The sole carburetor was now the Carter Thermoquad, successor to the AVS, rated at 850 cfm. New heads, confusingly also coded as the “J” casting but not the ones used on the T/A in 1970, replaced the X heads; these kept the 2.02” intake valves but expanded the exhaust valves from 1.60 to 1.88”. The heads were shared with the bigger 360 V8; it was made with a single casting, but the valves were machined differently for the two engines. For 1971, in addition, the 340 was confined to two cars—the Duster and Demon.
For 1971, the camshaft on automatics had a 268° intake and 276° exhaust opening duration, with 44° overlap (manuals had 276° intake, 284° exhaust, 52° overlap). Valve lift was 0.430” intake, and 0.445” exhaust.
|1971 specs ||Four-barrel||3 x Two-barrel**|
|bhp (gross)||275 @ 5000 rpm||290 @ 5,000|
|hp (net)||235 @ 4,400||250 @ 4,800|
|Lb-ft (gross)||340 @ 3200||345 @ 3,400|
|Lb-ft (SAE)||305 @ 2,800*|
310 @ 3200*
|325 @ 3,400|
|Cam||268° - 276° - 44°|
* 1971 press release stated 305 lb-ft net at 2800 rpm, 1971 brochure listed 310 @ 3200.
** These engines were never actually built, but press releases showed the claimed net power and torque ratings
The engine color changed from orange to blue by the 1972 model-year—possibly changing late in the 1971 model year.
|1971 Gross||CID||BHP Range|
Gross power ratings for Challenger/’Cuda competitors for 1971. Notice that every number ends with a 0 or a 5, suggesting that Marketing had a substantial impact on the data. Keep in mind that Mopar’s numbers were probably lowered from reality.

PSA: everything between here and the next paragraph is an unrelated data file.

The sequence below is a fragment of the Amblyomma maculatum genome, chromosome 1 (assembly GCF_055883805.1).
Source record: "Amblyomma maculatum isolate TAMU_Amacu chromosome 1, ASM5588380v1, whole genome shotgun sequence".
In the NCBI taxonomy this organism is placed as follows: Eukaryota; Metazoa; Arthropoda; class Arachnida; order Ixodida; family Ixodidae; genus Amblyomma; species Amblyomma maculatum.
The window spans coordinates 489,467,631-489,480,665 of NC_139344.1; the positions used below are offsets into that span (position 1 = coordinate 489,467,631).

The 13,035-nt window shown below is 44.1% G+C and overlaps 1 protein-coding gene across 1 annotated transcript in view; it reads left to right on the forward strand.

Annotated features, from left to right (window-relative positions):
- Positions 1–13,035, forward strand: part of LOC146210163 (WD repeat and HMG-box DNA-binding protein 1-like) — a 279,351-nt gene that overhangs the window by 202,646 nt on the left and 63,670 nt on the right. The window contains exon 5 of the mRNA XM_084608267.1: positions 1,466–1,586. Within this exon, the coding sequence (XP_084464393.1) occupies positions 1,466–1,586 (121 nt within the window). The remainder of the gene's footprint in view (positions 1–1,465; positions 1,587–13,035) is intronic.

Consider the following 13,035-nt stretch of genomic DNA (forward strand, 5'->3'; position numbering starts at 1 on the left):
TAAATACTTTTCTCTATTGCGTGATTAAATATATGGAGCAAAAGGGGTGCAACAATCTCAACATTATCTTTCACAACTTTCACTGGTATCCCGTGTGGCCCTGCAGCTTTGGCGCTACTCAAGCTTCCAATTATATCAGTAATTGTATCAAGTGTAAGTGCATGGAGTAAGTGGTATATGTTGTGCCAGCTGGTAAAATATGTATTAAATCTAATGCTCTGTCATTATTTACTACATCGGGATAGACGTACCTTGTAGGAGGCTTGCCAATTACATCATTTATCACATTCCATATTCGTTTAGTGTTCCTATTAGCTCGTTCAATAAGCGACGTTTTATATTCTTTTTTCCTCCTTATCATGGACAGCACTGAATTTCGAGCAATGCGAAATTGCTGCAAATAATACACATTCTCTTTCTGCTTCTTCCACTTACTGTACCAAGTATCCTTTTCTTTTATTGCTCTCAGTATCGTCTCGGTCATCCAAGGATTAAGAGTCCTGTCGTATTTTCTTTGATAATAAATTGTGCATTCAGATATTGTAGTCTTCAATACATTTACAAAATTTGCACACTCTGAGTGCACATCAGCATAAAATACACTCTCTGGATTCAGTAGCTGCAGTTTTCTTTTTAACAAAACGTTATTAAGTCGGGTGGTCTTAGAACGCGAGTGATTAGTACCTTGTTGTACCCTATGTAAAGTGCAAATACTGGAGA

The 340 was detuned to meet 1972 model-year emissions rules, with compression dropping down to 8.5:1, and the intake valves downsized from 2.02” to 1.92” (exhaust valves stayed at 1.88”). The compression drop required a change to the wrist pin location. To save money, the crankshaft was changed from a forged unit to a cast design, possibly in April 1972, as they switched to a milder cam; a new shot-peened version of the cast crank replaced the 1972 part for the 1973 model year, due to reliability problems.
The 340 was still the LA power king, with 240 net horsepower and 290 lb-ft of torque; by comparison, its bigger sibling, the 360, was rated at 175 hp and 285 lb-ft. (For 1973, for undisclosed reasons, torque in the 360 rose to 290 lb-ft.)
The 340 did not make it into the 1974 cars, but it did give its cam and some other parts to a high-performance 360 which replaced it. Thus equipped, the 360 did an admirable job of providing 340-grade power, though today it’s rarely considered to have been a high-performance engine. But, then again, the 340 was always and only high performance, while most the 360’s life was spent as an ordinary, regular-gasoline workday powerplant.
Much of this article was based on an existing Allpar story. The information has been reorganized, corrected, and augmented. The Allpar story included key contributions from Daniel Stern, Michael Volkmann, H. David Braew, Mike Sealey, Danny Frost, Carl Payne, Josh Skinner, Steve Silver, Steve Havens, Jim Forbes, and Peter Duncan; this version includes hefty contributions from John Rush and a big dose of Willem Weertman’s book Chrysler Engines.